Boston University Human Resources extended health benefits Friday to half-time employees who previously did not receive benefits, which will affect about 340 staff, facilities, police or administrative workers.
Workers who work 50 to 75 percent of a full-time schedule can now enroll in health and dental programs, said Chief Human Resources Officer Diane Tucker.
“This change in eligibility also improves our competitiveness with other employers,” she said in an email. “Prior to the change, benefits were only available to full-time and 75 percent-time employees. Employees will have the choice of enrolling in the health plans in addition to choices they may already have outside the University.”
Fred Foulkes, a member of the benefits review committee and director of the BU Human Resource Policy Institute, said payment benefits will be split between the university and the employee.
“You don’t want workers worrying, ‘If I get really sick, how can I afford care?’ So that’s why companies and universities offer some of that peace of mind for health care as a key benefit,” he said.
The health benefits BU employees receive include safeguards on income in the case that someone becomes disabled and cannot work, help to quit smoking, aid in paying for health and dental care and access to the Fitness & Recreation Center, according to the BU Human Resources website.
Despite this change, some employees may not want to enroll in the benefit program, Foulkes said.
“People pay premiums per month,” he said. “It’s generally deducted from their pay maybe weekly or every two weeks, and the thing is, the university will pay part and the employee will pay part, and that gives you coverage of health care.”
Randall Ellis, professor of economics at BU, said providing health benefits could be a key component to keep and attract employees.
“One good thing [about the change] is that it’s less scary for employees to shift from full to part time, but it can make some people less willing to leave their part-time jobs because now they have this extra health plan,” he said.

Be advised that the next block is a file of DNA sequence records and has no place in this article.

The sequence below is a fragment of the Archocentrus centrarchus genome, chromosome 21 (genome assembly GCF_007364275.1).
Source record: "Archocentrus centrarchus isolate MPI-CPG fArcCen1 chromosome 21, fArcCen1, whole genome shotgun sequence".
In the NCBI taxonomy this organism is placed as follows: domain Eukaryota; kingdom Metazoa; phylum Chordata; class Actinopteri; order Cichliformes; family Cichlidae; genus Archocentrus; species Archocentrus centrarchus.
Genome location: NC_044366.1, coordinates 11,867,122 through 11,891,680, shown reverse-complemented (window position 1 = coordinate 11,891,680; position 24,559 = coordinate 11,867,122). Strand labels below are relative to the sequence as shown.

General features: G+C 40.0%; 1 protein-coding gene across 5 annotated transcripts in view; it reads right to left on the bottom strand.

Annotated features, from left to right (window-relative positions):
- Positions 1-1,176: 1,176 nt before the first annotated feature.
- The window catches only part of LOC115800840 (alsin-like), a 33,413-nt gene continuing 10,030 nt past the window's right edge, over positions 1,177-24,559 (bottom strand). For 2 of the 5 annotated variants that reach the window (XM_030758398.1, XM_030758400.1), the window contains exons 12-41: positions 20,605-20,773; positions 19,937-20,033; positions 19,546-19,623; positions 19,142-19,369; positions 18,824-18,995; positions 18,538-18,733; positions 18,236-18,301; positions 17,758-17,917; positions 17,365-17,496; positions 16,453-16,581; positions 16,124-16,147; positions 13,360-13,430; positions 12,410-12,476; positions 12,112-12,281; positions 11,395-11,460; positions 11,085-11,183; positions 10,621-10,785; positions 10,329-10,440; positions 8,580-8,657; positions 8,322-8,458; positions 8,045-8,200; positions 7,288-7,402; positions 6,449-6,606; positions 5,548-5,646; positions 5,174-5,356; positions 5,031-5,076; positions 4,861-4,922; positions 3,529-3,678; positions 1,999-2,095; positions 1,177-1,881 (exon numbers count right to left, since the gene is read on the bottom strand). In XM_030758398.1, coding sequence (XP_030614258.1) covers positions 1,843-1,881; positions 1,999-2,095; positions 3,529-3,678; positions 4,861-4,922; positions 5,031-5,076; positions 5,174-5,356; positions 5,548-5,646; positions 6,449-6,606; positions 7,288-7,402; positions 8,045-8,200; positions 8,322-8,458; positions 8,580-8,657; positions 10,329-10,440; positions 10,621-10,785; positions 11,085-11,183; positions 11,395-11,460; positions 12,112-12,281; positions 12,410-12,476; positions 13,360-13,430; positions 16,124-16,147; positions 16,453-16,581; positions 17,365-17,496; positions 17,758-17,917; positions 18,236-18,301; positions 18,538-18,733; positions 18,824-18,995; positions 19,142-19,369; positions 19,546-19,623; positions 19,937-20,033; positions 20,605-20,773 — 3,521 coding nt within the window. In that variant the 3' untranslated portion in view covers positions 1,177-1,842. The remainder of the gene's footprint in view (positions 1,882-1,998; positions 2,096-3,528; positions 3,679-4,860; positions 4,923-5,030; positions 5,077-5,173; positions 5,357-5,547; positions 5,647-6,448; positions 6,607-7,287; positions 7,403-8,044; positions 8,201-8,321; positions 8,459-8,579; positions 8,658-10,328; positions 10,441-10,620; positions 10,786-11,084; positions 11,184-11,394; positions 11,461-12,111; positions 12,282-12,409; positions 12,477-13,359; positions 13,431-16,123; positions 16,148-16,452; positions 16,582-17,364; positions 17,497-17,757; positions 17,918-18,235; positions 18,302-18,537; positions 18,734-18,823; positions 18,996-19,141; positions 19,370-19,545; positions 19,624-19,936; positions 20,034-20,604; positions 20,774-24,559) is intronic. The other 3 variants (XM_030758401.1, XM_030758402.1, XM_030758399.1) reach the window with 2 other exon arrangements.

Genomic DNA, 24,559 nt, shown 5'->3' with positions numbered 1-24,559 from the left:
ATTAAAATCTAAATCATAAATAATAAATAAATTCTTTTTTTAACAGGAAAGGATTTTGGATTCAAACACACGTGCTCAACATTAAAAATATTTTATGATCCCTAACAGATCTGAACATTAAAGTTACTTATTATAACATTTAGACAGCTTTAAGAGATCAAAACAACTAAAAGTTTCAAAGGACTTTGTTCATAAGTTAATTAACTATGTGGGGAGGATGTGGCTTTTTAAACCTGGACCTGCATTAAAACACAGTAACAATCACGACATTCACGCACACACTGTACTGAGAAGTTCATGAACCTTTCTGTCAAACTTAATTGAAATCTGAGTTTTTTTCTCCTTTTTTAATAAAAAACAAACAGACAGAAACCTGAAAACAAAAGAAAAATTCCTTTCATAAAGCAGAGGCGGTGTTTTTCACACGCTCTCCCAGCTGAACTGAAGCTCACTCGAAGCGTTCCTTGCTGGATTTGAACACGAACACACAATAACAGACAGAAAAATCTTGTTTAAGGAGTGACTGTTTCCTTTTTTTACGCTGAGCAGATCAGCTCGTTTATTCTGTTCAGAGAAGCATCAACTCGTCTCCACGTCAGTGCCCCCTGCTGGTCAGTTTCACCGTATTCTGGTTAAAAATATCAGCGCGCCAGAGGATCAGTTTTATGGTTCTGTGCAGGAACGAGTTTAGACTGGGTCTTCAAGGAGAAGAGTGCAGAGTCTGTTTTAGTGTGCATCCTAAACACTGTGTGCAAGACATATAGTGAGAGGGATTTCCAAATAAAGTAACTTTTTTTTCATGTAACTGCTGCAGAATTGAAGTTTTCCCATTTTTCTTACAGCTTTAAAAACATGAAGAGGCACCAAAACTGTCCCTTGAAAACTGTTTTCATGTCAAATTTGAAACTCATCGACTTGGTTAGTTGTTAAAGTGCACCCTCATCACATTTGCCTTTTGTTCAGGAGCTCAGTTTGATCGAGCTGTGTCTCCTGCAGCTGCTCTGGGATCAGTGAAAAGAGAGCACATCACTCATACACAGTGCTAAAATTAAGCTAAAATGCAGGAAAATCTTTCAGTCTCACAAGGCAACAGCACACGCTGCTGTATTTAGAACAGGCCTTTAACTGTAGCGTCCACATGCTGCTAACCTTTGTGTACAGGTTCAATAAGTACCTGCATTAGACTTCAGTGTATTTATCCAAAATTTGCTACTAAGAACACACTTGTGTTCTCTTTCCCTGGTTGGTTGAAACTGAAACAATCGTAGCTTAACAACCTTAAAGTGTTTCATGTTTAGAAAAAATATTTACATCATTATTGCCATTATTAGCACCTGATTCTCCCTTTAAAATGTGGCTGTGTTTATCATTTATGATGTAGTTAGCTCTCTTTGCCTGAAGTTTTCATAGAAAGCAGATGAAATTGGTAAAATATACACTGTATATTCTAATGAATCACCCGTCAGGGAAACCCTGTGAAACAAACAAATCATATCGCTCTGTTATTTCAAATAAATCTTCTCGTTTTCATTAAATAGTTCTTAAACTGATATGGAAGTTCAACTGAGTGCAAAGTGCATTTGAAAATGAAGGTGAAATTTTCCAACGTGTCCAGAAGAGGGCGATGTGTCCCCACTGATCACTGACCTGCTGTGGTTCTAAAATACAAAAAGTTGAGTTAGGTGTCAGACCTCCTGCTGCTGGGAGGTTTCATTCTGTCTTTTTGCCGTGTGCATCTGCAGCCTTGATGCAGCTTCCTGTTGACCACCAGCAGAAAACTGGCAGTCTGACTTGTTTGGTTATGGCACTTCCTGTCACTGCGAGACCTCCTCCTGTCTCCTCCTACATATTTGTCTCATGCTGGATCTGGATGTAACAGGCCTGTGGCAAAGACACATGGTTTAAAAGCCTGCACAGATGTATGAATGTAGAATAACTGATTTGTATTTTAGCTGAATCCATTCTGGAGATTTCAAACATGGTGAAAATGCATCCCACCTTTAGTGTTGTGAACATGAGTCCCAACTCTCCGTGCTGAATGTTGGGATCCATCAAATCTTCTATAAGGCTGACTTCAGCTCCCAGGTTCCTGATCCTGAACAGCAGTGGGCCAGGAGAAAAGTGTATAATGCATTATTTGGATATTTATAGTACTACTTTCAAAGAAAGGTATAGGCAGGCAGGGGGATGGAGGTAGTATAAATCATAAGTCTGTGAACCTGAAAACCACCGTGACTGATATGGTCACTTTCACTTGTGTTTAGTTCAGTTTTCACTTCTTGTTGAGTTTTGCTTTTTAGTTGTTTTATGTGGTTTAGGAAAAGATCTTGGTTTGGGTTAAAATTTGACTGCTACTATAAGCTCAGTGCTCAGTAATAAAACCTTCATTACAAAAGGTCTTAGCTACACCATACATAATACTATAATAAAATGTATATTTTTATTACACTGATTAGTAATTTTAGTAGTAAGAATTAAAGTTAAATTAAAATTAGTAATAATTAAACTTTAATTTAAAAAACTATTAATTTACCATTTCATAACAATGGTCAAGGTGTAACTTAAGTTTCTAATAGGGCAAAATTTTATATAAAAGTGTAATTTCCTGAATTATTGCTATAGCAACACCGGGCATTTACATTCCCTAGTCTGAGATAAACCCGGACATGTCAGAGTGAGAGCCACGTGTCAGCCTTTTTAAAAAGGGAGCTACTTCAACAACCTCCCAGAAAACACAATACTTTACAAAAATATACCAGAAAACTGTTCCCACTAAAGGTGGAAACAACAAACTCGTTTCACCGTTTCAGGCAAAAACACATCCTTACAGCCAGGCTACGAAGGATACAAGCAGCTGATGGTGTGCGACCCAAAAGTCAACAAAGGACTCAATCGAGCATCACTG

A BU Medical Center plan, preferred provider organization plan and health maintenance organization plan are available to BU employees, Ellis said.
Ellis said people might be able to get a better health coverage deal through their employers rather than buying on the individual market.
“Traditionally, employers get a much better premium than buying on the individual market, but that’s no longer as true with the Affordable Care Act,” he said. “I haven’t seen the comparison of the [Massachusetts Health] Connector premiums to BU’s, but the BU plan is probably more generous than many of the options available on the Connector.
Even if employees are afraid to leave their jobs for fear of losing health care benefits, Massachusetts still provides insurance for people with pre-existing conditions, Ellis said.
Maureen Sullivan, a sociology lecturer at BU, said she is not enthusiastic about the change because it will still cost employees extra to receive benefits.
“I don’t think this change does anything for part-time workers other than penalize them for not being categorized by the University as full time,” Sullivan said in an email. “Those categorized as 50 percent now will supposedly receive extended benefits, but there will be a 2 percent increase on the premiums, and the benefits will be paid for equally by the University and the employee.”
Sullivan said she would prefer if BU administrators openly discussed health care benefits with the employees to find a better solution.
“The university could sit down at the table with employees as equals,” she said. “Ask them what they need in order to do their jobs well and take care of themselves and their families, then figure out how to make that happen and then make that happen.”
Mina Corpuz contributed to the reporting of this article.